10 September 2017
Sepsis survivor launches new initiative
A FATHER who feared he would never
see his family again after being struck down by sepsis has returned
to the hospital that saved his life to help launch a new patient
Karl Goodere-Dale thought he was suffering from a heavy cold but
within hours he collapsed and was rushed to Queen's Medical Centre
(QMC) where doctors diagnosed sepsis and began the race against
time to save his life.
He spent eight weeks in hospital and now faces an 18 month
recovery period. Karl has joined the medical team to launch a new
sepsis information leaflet for patients and relatives, and to say
thank you to staff by helping to raise awareness of the potentially
The 36-year-old, from Beeston, said: "I hadn't heard about
sepsis before, I don't think many people have, but it is serious.
When I got to hospital they quickly took me to resus and I was in a
bad way, bringing up blood.
"I knew something was wrong by the way I was being monitored. I
was thinking 'this is it, this is serious, my family are going to
be without me'. I was worried about leaving my children and them
growing up on their own.
"I remember asking the doctor to not let me die. He said they
were doing all they could to make sure that doesn't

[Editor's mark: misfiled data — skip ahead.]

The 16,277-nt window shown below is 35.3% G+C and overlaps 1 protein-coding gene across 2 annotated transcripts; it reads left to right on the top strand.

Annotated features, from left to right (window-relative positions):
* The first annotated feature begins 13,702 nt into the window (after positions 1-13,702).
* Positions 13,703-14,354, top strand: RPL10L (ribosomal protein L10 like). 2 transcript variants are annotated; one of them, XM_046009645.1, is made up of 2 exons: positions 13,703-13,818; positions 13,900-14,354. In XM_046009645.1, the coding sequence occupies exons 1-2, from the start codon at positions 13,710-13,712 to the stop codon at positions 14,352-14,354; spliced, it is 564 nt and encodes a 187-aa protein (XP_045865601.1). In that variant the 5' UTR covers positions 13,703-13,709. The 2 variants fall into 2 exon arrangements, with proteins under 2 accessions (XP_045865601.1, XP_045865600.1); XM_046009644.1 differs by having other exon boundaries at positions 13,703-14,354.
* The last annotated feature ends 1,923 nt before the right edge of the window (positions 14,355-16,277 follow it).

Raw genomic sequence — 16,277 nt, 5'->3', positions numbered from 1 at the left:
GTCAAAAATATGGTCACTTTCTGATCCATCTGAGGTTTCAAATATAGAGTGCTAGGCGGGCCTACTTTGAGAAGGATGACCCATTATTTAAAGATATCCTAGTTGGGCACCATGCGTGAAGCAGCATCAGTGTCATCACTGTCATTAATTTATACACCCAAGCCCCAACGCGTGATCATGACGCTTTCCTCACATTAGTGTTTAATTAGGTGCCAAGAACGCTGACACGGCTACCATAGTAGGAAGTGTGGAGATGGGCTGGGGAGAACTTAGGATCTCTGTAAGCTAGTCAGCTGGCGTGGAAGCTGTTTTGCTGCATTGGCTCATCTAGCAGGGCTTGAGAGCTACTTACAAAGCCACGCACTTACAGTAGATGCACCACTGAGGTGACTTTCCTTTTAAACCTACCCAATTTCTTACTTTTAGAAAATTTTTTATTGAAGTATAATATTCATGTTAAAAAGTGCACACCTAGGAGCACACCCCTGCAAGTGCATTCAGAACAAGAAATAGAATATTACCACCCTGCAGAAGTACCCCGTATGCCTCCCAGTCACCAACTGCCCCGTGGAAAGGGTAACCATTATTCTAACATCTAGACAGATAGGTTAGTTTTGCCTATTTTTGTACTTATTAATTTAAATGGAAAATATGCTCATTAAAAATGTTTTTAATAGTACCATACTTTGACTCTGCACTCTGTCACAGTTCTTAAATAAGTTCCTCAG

Karl was taken to Intensive Care and eventually made a full
recovery and said his experience had shown how dangerous sepsis is
and how important it is that the signs are spotted. He says the new
leaflet and improvement in awareness of the symptoms would save
The new leaflet will be given to
people leaving the Emergency Department having attended with an
infection and offers advice on sepsis symptoms.
Early symptoms of sepsis may
- a high
temperature (fever) or low body temperature
- chills and
- a fast
Karl said: "I think the leaflet is a good idea. Information does
need to be given out to both patients and relatives. It is
important that people understand it and are aware of what it
"I went through a real rollercoaster of emotions. I was glad
that I was alive and grateful for the help I had and the swift way
I was treated because without that I am certain I wouldn't' be here
right now. Thanks to the team it means I can see my children grow
Clinical teams at Nottingham University Hospitals have spent
more than a decade delivering substantial and sustained
improvements in how they identify and treat sepsis and are now one
of the leading centres for improvements in sepsis care.
At QMC and City Hospital 91% of patients are automatically
screened for sepsis and see a critical care specialist in under
four hours - half as long as it took in 2010. Their work will
feature in a Panorama sepsis special on BBC1 on Monday 11 September
The team are continuing to innovate in the field and introduced
mandatory sepsis training for clinical staff and new patient
Sally Wood, Sepsis Lead Nurse at NUH, said: "The Trust has come
a long way during the last ten years and that is due to hard work
and dedication across the board.
"It means we have some of the best outcomes for sepsis patients
in the country and that means that people like Karl are able to go
home to their families which is what we all want to see.
"Karl's experience led us to develop the new leaflet and we hope
it will raise awareness and help save lives."